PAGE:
"Oh," she squeaked. A silence. "I'm sorry?" she said, unable to keep the question out of it.

"It was supposed to be fun," he said, cold. The bluster was all gone, but so was all the old gentleness. "It was supposed to be an adventure, and all I had was your bad attitude and self-pity. About everything."

She felt it reverberate through her bones, through her whole body.

"I—when Matt—"

"I have had more fun with Matt in weeks than I did with you in years, Moriko."

"Russ—okay, I—"

"Moriko. You left me to die."

It was like a blow. She stared at him.

"You didn't come until it was… convenient. He drained me, and he said you were coming. You didn't. I called you and you didn't come, and he found out and he hurt me again. You came when it was almost too late."

He looked away from her, looked away over the horizon; there were tears in his eyes. She had no idea what to do.

"Russ, I, I couldn't—I couldn't until then, I would have died—"

"Like I was going to?"

Like a punch in the stomach. She almost doubled up.

"I had to fight a demon when I came for you! She would have killed me and the pokémon if not for Celeste. What could I have done against all three demons?"

Died, like you were supposed to. She wasn't sure if she merely imagined the Prince's voice.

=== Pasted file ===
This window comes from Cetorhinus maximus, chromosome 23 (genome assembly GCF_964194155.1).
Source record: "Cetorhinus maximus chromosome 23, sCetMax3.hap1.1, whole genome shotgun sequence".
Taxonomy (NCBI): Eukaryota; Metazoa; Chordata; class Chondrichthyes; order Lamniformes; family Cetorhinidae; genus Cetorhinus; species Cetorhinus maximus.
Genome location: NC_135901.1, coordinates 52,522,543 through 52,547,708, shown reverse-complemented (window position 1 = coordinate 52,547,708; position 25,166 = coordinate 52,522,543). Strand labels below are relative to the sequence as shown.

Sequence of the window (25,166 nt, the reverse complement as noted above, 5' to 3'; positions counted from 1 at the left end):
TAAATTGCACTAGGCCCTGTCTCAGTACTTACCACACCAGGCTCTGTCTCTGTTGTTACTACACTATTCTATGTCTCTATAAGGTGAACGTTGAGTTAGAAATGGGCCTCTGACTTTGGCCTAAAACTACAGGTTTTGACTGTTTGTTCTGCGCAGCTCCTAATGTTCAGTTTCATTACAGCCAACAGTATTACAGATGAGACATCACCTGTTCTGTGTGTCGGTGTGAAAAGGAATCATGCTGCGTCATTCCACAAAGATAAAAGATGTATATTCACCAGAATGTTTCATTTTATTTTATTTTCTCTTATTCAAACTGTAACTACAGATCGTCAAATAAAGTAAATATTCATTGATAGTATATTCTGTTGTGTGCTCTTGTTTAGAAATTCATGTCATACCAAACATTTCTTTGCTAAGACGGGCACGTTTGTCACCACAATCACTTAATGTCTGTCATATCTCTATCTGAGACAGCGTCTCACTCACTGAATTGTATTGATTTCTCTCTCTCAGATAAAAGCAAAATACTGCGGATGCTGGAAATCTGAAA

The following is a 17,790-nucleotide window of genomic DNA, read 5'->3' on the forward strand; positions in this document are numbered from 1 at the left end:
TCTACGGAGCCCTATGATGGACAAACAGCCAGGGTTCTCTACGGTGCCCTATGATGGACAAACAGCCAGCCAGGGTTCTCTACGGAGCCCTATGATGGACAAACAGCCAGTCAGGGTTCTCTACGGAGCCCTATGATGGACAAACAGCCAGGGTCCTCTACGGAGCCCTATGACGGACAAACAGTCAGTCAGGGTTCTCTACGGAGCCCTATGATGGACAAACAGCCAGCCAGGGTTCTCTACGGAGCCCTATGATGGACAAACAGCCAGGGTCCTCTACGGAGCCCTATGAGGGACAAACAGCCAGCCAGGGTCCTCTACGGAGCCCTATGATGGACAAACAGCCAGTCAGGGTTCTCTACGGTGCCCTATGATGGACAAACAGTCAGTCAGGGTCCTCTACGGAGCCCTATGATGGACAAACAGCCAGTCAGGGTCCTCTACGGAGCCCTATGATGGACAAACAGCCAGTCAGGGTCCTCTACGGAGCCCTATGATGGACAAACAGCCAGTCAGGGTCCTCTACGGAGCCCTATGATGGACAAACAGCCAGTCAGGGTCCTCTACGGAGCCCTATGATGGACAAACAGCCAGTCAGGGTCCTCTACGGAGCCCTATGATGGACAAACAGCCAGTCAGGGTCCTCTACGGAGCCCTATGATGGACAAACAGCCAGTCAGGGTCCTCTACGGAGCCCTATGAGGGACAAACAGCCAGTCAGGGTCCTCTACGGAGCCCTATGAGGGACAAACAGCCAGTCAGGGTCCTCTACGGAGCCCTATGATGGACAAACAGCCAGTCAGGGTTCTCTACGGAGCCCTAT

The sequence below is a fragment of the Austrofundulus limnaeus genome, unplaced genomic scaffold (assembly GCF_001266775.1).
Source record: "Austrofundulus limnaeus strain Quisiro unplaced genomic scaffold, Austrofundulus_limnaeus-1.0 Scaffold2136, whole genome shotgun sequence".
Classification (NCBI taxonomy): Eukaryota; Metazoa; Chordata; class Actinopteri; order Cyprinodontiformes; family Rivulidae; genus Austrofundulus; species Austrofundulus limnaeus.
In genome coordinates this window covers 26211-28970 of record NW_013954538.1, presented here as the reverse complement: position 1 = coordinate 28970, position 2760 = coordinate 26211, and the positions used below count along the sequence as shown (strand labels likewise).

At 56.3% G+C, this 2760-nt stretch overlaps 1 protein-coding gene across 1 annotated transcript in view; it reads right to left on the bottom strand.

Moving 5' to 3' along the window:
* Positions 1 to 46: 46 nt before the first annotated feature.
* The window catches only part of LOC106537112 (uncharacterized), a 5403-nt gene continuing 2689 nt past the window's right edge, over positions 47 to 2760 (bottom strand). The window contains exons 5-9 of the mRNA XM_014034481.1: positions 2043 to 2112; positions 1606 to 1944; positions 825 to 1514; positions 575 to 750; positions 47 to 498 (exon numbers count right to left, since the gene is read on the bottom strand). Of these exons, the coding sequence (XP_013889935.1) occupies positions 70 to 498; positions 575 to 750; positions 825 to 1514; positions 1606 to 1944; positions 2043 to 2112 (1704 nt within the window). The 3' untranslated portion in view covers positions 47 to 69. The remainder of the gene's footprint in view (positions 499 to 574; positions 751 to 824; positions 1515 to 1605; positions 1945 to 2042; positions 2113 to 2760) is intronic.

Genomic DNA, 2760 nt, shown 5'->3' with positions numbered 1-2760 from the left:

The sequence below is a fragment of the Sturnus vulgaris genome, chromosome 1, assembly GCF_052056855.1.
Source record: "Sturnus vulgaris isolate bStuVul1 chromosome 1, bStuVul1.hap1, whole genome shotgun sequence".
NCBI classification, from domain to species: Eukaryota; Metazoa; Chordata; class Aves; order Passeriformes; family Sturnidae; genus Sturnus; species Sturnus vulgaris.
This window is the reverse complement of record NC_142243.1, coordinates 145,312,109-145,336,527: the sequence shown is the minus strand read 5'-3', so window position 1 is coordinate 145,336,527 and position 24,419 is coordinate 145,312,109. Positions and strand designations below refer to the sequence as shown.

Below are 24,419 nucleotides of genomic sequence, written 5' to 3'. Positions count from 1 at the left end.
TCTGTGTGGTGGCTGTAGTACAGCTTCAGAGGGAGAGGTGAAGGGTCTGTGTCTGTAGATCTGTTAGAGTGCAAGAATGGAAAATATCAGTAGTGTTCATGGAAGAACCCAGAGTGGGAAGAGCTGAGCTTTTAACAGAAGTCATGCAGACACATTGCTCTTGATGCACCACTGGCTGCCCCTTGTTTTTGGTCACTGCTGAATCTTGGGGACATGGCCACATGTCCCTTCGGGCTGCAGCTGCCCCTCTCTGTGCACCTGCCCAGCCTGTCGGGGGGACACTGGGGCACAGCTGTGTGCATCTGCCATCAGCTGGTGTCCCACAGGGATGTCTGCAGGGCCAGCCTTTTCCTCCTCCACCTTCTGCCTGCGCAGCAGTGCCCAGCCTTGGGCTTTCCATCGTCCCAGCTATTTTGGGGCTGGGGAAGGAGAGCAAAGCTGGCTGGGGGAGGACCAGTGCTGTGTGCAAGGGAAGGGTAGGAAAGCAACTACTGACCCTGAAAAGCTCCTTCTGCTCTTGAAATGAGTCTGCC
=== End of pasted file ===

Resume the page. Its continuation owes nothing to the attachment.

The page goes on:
"You left me," he muttered, not listening.

"I'm sorry, Russ," she said, helpless.

He cringed, turning inward, turning away. "I was… I can't believe you… I can't believe you've seen me like that, over and over."

She wanted to go to him so badly. "Like what? Russ, like what?"

"Helpless." His face screwed up with disgust.

We took care of him. I don't know if he'll forgive us, Matt had said, a thousand years ago.

"Is that how you feel when you help me? Do I disgust you?"

"No, that's different."


"It—just is." Russ stared at her. "You're not sorry. You'd do it again."

"Do what again? Help you?"

"Leave me to die, leave me until it was easy, until you could gloat—"

Her voice arced. "Russ! I'm not—when have I gloated?"

Russell walked away from her. She didn't let him.

"Russ! What is it with you? Why aren't I allowed to help you? You were always nice to me, you were always a friend—why can't I be that back?"

He shook his head, tried to sidestep her.

"What am I to you?" she shouted, anger flaring. "What am I? Am I just some animal to be saved like the others? It doesn't make you less to need help, Russ! It doesn't make me less! And fuck you for thinking it did!"

He was shaking. He was so angry.

"Don't—don't talk to me again. Okay? Not again. Just leave me alone."

She watched him go. She was startled when Sylvia nosed her hand gently; she wasn't sure how a giant wolf had snuck up on her.

"I don't know what's wrong," the borfang said sadly.

Moriko tousled her ears and scratched her along the jaw. She shook her head, the anger blackening into tears, as it usually did.

Sylvia licked her face. "It will be okay," she said. "See you soon. I love you."

"I love you too, Sylvia," Moriko said thickly. "Be good, okay?"

It hurt less than she expected—she did not melt down or think about cutting—but it hurt. It hurt a lot.


Moriko wandered back into the lab and found the dorms either by accident or distant memory. Matt took one look at her and got up.